No time for platitudesPresident Moon Jae-in will hold a nationally-televised “Conversation with the People” on MBC at 8 pm on Tuesday. It takes the form of a town hall meeting with 300 selected audience members. Starting the second half of his five-year term on Nov. 9, Moon has pledged to strengthen his communication with the public, as he showed in a meeting with leaders of the ruling and opposition parties. We hope Moon also has an effective dialogue in the studio.
Moon’s governance over the past two and a half years has fallen short of public expectations as he has been bent on running the nation with the help of a small inner circle. We hope he admits his policy mistakes of the past and shares a vision for a better future.
The country faces a plethora of challenges at home and abroad. Policy failures were mostly caused by the government’s misjudgments on economic, diplomatic and security issues, as seen in its relentless push for “income-led” growth and a phasing out of nuclear energy. As a result, economic growth has stalled along with exports and investment, and many jobs were lost.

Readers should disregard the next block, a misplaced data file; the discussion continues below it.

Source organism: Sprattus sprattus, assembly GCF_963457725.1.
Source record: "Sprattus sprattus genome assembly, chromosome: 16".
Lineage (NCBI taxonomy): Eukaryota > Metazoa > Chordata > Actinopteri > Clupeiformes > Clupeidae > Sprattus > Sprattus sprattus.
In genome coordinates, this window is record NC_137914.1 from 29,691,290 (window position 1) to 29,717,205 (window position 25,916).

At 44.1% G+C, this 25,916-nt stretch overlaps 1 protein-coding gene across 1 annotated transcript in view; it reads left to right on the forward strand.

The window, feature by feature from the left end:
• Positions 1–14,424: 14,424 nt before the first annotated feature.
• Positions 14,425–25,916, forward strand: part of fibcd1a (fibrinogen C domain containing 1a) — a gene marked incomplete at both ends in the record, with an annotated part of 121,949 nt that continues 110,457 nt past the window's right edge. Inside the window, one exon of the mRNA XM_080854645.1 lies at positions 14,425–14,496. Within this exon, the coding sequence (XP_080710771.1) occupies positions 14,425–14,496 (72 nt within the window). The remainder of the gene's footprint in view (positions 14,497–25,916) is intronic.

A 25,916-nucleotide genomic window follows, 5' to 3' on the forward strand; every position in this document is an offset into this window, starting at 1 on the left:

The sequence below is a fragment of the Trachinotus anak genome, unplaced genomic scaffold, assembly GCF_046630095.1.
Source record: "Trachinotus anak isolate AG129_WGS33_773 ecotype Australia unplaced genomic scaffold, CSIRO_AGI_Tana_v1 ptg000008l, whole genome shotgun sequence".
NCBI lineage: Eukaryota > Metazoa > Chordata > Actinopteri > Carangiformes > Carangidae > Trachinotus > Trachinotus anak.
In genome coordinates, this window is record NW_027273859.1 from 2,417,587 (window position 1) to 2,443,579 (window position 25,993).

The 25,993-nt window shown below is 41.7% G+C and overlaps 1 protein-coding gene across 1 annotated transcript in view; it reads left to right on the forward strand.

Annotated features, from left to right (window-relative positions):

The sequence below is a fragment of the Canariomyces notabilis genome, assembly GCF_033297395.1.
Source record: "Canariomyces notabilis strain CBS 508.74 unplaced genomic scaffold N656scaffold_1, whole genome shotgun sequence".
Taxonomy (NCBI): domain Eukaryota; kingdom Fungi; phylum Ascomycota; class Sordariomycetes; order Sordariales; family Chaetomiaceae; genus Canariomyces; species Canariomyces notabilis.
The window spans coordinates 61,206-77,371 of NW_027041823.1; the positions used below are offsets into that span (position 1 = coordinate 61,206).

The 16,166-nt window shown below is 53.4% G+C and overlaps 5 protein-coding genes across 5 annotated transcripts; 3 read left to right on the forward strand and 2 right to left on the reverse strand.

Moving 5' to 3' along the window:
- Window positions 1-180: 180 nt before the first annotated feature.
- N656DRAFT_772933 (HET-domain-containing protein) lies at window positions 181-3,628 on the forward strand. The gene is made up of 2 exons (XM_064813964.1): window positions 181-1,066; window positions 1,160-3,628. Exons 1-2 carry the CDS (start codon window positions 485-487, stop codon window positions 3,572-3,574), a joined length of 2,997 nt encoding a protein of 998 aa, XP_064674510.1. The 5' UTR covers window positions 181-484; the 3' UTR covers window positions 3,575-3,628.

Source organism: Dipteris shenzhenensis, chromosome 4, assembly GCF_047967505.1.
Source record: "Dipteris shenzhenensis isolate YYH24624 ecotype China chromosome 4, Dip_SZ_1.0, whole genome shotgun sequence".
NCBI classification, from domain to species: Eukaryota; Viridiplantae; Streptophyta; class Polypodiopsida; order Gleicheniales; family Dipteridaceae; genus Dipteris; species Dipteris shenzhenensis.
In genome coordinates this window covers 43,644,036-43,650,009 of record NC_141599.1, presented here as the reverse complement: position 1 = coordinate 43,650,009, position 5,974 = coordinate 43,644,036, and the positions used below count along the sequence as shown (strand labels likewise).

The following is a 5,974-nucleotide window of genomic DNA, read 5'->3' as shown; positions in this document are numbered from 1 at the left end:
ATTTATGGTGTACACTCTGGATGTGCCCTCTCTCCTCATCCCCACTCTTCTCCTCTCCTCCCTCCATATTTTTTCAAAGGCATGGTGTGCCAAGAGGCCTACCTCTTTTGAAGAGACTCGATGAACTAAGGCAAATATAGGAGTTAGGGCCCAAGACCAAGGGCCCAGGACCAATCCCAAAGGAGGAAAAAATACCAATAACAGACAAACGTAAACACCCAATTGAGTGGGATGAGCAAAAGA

Its “all-in” policy toward North Korea should be corrected. As our alliance with the United States is weakened to the extent of Washington threatening a possible pullout of U.S. troops from the country, security concerns are rapidly deepening. Without any tangible sign of the denuclearization of North Korea, the government steadfastly adheres to terminating the General Security of Military Information Agreement (Gsomia) with Japan, a military pact helping counter North Korean nuclear and missile threats. Moon must address growing public doubts about what really went wrong in the National Security Council and present a blueprint for a brighter future.
The government has been engrossed with rooting out what it calls “past evils.” Yet it applied double standards in the case of former Justice Minister Cho Kuk. Moon must apologize for his repeated appointment fiascos.
Communication does not rest on flowery rhetoric but on a sincere attitude and listening to what others say. Moon must not forget that his approval rating has dropped after a couple of press conferences in the past. He has little time left until he finishes his term in the Blue House. As the country has been heading in the wrong direction during the first half of his term, Moon must change course. If he sticks to failed policies, he can never create “a country we have never experienced.”
JoongAng Ilbo, Nov. 19, Page 34
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